Chaos is reigning in our house. And the culprit is this:
The poor dog has been on Prednisone for a couple of weeks now. We are finally tapering him off, but what a wild ride it has been. The vet told me it would increase his appetite and make him thirsty. OK. He has always been food driven, so I thought I was prepared. Not exactly. The dog has learned how to help himself to the food in the pantry. So far, in the past 2 weeks Uncommon Greyhound has sampled:
- chocolate-covered granola bars
- Reese’s Pieces
- an old chocolate bunny (hollow, I think)
- Ritz crackers
- a 5-pound bag of sugar (my personal favorite–and, no, he didn’t eat it all)
- strawberry Pop-Tarts
So last night brought the last straw. We all had to out to various activities, so the dog would be left alone for 2 hours or so. By this time, we figured we had everything he could get into put away. Wrong. He managed to find a bag of Dove dark chocolate hearts. I’m guessing he ate about half of the bag, foil wrapping and all. First came the rage. NOT AGAIN! Then the panic. MORE CHOCOLATE! Isn’t that toxic? After quickly checking online for what to do, I came across this handy-dandy chart with dangerous amounts of chocolate based on a dog’s weight. Apparently, I am not the only person with dog addicted to chocolate. Too bad the chart doesn’t address the question of how many foil wrappers he can eat before I should start to worry.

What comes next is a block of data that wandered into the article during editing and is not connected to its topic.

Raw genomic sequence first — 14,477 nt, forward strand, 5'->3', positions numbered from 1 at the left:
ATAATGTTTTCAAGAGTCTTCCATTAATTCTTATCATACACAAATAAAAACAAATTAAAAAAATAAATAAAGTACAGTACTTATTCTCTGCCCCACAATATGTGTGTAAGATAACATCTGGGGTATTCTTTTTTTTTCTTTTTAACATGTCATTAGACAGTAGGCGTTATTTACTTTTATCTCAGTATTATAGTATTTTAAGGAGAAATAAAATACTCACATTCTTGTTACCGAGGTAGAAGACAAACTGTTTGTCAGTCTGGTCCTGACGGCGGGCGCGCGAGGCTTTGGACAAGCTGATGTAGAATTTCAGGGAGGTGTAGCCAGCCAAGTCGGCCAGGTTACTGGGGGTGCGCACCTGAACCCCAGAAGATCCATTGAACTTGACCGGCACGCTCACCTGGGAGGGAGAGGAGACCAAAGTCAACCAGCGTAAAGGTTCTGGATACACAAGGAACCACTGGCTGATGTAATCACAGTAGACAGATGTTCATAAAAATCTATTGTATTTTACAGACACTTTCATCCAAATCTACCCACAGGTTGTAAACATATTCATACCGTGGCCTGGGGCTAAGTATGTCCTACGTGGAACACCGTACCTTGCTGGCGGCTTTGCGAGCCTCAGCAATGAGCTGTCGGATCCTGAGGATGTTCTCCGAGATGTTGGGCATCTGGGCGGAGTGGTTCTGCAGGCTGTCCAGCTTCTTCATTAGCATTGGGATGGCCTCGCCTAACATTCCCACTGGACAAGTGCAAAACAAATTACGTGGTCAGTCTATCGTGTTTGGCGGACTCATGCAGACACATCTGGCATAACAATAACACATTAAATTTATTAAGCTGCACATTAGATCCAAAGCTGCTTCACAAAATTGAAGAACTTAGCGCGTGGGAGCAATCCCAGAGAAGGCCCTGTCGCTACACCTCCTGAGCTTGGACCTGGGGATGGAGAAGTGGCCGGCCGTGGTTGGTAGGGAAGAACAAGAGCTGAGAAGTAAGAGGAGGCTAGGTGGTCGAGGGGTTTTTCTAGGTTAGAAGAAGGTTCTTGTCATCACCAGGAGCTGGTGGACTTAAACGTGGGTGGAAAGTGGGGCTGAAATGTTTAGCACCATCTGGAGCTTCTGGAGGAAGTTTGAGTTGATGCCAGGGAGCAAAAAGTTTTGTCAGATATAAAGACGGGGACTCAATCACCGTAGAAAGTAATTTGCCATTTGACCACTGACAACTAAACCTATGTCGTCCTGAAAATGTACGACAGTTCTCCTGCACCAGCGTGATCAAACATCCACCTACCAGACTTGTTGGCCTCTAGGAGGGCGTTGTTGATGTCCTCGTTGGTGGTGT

I tried to shrug all of this off as the side effects of his medication. Here’s the thing, though. In my effort to put away everything edible, I noticed a new box of Milk Bones that hasn’t made it into the canister yet. It’s untouched. So is the spare bag of cat food. If he’s so hungry, why is he so picky? Why did he go for the Dove and not the Nestle Crunch hearts? It’s not unlike kids who whine about being hungry but “There’s nothing to eat!”
So the kitchen’s on lockdown for about another week. Today the atmospheric conditions in the house are particularly gassy. And I guess I really didn’t need those chocolate hearts anyway.